Regarding the Trump controversy, she found the walkout to be extremely divisive. “I was approached and I declined,” she said. “I thought everybody had a right to speak, whether we agreed with them or not. I thought my rabbinic colleagues gave him too much attention.”

As far as his speech itself, Malik said, “I didn’t find anything he said at the AIPAC conference to be offensive. The president of AIPAC did make a statement chastising the people who stood up for Trump when he attacked President Obama. I don’t see what the big deal was, and I agree with Trump that Obama has done a terrible job.

“I thought the reaction to Trump’s speech by the AIPAC president was overblown and outrageous,” said Malik. “It put more attention on Trump than on the real issue of Palestinian violence and the threat of Iran.”

“I understand and respect that position; I just disagree with it,” said Rabbi Kerry Olitzky, a North Brunswick resident. He is executive director of Big Tent Judaism, an organization dedicated to bringing Judaism to interfaith families and the unaffiliated. He joined the walkout organized by his son, Rabbi Jesse Olitzky of Congregation Beth El in South Orange.

“I think the apology by AIPAC was heartfelt and it was warranted. It was as much a rebuke of the people and their behavior as it was of Mr. Trump. It was not about Israel,” said Kerry Olitzky. “I didn’t invite him. If AIPAC wanted him there it was their decision, but I was not going to abide by it. Even if you want to be bipartisan and include everybody, sometimes you have to make statements.”

After watching a rebroadcast of Trump’s remarks, Olitzky said, he believed the non-Jewish community “was also offended by Trump. It is not just we who have a set of Jewish values we felt he challenged and attacked, but the African-American people who were there also were attacked,” he said. “They have a special relationship with the fact that Mr. Obama is the first black American president. When Trump disses them and there is an implicit racial slur there, he is speaking to a large segment of the community. When he is anti-immigrant, he is talking about us. Most of the Jews there were only one or two generations away from immigrants.”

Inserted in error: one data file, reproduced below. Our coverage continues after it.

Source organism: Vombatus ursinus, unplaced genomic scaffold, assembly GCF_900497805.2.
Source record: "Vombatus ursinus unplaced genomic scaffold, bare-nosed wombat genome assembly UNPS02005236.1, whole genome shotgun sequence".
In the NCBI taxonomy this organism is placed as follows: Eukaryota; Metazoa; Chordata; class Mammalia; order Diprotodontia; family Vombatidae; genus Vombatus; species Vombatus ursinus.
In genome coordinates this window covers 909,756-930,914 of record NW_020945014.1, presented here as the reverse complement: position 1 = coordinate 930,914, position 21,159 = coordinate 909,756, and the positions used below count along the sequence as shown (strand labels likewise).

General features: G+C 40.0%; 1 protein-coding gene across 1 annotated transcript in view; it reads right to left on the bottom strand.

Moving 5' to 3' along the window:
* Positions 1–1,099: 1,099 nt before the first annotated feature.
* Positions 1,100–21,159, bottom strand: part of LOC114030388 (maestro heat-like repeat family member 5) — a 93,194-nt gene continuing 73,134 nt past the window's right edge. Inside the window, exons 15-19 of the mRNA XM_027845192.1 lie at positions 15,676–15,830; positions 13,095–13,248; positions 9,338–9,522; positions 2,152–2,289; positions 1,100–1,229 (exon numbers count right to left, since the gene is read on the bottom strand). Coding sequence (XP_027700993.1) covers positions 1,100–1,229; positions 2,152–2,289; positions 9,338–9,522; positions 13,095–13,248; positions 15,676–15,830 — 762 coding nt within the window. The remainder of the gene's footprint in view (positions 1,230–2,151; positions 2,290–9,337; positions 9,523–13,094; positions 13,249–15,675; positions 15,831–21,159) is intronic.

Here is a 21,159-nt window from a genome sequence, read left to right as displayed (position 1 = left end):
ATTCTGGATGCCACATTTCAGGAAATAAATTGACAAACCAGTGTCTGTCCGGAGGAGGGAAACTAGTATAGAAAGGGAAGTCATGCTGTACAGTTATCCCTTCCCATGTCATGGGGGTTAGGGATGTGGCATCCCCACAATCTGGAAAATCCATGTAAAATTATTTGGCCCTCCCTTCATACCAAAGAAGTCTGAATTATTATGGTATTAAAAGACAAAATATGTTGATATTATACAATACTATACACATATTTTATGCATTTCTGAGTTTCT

Although Mitchell Frumkin of Kendall Park, president of the Jewish Federation in the Heart of NJ, found the conference to be “a great event that showed support for Israel, both politically as well as from the range of Jewish people around the country,” he opposed the walkout.

“It did not represent the people who were at the conference, and I think the press made a big deal about this walkout,” he told NJJN

“Trump’s presentations are not presidential,” Frumkin said. “What is going on with him and Ted Cruz right now is far from wise. It is a cartoon. It is not presidential politics. One of them is going to get the Republican nomination, but there are so many things going on that are clearly not presidential.”

Woodbridge attorney Roy Tanzman, a past president of both the State Association of Jewish Federations and the Jewish Federation of Greater Middlesex County, told NJJN, “When I started going to AIPAC conferences in the 1980s there were about 300 people there. Every year when I go back it gets better and better and better. Everybody who was anybody was there. We got to hear the candidates, and all the sessions were great. It was very beneficial and it was important for people to be there.”